How To Do A Tech Detox

From Holly Phillips, M.D. 

There’s no denying it: We live in a world that never unplugs or turns off completely, a world where the pings, rings and dings from your smartphone and various other devices are a perpetual source of distraction. If you’re like most people, you rarely focus on the fact that being constantly plugged-in can drain your energy, interfere with your sleep at night, and cause you to remain in a state of hyper-vigilance that’s physically and emotionally exhausting.

That’s why powering-down with a digital detox can power-up your world. Stepping away from the gadgets allows you be present in the moment, rather than documenting it for social media, or responding to an attention zapping text. It’s like pressing a reset button on mental clarity and focus, inevitably improving the way you feel and function, both day and night. Here are some tips for how to successfully step out of the cyber vortex.

Go public with your plan. Tell friends and loved ones that you’re going on a digital detox so they don’t start to worry when they can’t reach you. Let them know how to best contact you if they need you—preferably by a landline phone, if you have one; if you don’t, tell them to call your mobile phone. Then program your phone’s settings to allow important people’s calls to ring but others to go straight to voicemail.

Take daily time-outs from technology. Take a complete break from all electronic devices for 10 to 15 minutes every two hours so you can get a mental break from digital drain. It’s also wise to schedule specific times for checking and answering emails during the day (say, at 2-hour intervals); alternatively, you can set your e-mail preferences so that you receive e-mails on an hourly basis, not as they come through naturally.

Silence your gadgets. To prevent yourself from reacting every time there’s a ding, ping or buzz while you’re working, disable notification alert sounds on your smartphone and laptop. When you’re not inclined to take calls on your smartphone, turn it off or silence it. This way, you’ll be able to control your usage of digital devices instead of being at their mercy—and focus more fully on what you’re doing.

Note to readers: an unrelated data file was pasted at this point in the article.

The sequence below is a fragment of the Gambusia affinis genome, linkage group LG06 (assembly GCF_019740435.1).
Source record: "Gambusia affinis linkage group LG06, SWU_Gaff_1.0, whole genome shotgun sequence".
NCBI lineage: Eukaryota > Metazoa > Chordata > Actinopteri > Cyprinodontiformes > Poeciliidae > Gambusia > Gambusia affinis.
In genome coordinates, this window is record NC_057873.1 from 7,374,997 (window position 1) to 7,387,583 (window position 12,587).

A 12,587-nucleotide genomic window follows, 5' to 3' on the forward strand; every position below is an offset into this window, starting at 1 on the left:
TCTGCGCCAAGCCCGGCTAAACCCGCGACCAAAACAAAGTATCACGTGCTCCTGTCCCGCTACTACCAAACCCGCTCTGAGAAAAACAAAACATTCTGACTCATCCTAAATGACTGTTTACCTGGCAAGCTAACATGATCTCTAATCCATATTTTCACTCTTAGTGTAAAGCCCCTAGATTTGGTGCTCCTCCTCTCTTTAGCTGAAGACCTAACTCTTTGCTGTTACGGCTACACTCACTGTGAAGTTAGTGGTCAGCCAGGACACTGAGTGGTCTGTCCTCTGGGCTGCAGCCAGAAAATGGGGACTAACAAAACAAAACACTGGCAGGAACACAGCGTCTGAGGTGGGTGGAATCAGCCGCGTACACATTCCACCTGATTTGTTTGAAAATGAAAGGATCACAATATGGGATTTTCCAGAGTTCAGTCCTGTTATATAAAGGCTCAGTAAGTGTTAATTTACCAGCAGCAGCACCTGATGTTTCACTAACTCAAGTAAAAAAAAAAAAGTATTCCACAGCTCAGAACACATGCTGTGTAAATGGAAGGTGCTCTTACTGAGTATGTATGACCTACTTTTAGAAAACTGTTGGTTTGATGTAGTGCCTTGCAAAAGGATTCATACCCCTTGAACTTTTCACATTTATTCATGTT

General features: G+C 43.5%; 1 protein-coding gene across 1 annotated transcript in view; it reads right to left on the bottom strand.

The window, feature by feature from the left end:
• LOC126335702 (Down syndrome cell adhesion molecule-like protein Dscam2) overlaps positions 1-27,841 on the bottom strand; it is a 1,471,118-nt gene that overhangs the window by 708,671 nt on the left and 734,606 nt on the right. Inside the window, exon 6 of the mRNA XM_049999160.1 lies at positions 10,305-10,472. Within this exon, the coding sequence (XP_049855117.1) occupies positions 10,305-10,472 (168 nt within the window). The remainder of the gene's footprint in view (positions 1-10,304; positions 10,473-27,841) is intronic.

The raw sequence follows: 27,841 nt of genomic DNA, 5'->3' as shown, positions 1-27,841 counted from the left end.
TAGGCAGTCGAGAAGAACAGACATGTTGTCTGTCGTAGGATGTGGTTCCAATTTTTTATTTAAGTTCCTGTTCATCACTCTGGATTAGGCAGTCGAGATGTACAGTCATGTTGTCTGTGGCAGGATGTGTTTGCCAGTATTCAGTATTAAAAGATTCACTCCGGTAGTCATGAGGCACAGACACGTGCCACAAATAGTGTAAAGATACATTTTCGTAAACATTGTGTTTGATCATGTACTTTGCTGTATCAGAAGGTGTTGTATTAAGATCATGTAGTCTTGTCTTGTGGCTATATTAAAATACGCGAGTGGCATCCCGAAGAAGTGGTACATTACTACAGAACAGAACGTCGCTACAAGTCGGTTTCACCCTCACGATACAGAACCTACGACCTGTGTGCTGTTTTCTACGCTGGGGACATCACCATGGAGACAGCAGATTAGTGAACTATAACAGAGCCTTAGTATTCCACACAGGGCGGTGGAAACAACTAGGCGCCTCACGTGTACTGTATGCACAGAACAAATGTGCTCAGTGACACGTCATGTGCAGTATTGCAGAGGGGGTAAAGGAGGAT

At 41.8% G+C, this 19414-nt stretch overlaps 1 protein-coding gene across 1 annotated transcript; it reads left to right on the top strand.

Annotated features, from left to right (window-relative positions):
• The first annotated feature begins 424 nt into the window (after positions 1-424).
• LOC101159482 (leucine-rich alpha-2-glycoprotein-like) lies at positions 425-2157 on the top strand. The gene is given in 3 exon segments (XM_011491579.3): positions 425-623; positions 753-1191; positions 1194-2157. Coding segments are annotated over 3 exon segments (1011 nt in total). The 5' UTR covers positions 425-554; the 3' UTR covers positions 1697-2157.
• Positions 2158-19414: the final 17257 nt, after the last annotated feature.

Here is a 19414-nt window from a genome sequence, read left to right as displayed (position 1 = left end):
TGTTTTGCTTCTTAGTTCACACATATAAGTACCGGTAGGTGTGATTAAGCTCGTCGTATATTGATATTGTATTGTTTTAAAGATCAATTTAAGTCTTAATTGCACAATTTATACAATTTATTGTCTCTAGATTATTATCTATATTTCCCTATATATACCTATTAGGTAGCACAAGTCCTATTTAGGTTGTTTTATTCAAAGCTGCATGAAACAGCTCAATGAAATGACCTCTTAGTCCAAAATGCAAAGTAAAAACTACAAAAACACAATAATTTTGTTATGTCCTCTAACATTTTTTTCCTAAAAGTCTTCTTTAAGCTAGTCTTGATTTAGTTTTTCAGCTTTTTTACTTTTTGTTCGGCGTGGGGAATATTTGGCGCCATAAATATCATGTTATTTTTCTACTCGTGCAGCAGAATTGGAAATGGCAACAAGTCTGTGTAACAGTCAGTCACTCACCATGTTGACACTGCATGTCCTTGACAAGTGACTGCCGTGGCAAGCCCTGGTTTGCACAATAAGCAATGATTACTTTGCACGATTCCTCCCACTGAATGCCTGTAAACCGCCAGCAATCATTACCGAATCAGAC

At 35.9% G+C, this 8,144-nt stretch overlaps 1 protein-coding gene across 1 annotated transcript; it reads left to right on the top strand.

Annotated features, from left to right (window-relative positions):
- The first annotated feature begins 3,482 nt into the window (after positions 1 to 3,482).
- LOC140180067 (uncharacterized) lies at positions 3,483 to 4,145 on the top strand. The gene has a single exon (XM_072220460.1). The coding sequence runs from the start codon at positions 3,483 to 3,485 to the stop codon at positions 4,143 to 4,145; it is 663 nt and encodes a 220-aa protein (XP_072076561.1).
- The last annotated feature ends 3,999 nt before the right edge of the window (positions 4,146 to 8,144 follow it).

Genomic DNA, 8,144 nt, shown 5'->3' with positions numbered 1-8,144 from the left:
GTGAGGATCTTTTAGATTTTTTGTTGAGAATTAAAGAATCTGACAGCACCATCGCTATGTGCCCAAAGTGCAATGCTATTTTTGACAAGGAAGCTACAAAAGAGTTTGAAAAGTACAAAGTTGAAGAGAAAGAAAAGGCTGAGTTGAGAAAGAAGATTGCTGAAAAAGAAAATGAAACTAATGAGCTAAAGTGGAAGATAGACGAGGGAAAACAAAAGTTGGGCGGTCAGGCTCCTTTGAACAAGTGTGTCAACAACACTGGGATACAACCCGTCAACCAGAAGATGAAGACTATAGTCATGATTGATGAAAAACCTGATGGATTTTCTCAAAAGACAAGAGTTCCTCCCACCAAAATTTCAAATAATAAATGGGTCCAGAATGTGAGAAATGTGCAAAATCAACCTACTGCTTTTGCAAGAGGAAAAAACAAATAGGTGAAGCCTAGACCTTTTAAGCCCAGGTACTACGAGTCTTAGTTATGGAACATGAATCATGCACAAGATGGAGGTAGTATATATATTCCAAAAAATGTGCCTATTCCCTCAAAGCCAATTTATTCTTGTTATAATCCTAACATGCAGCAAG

Power down your devices after work. Think of it as creating a digital sundown: Take an email, text, and cell phone break for at least two hours after you get home. Make mealtimes a no-cell-phone zone, and power down anything with a screen at least an hour before bedtime. Cutting off the stimulating blue light well before turning in will ease you into a stress-free slumber.

Schedule full-fledged digital detoxes. Look at your calendar and choose days when you can afford to unplug and disconnect completely—ideally, once a week. Write it down, just as you would an important doctor’s appointment, on an old-fashioned wall calendar or in your day planner. This way, you’ll be more likely to honor your intentions.

Adopt the right mindset. To avoid falling into a FOMO state of mind, embrace this mantra during a digital break: right here, right now—this is where I ought to be. This thinking enhances the energy and vibrancy of every experience, and is especially easy to do when you’re spending time with people you enjoy or doing something you love. Pay attention to the newfound input from all your senses, and you may never want to plug back in again.

For more tips from Dr Holly Phillips, see her advice for avoiding a hangover, or read this article about how to stay focused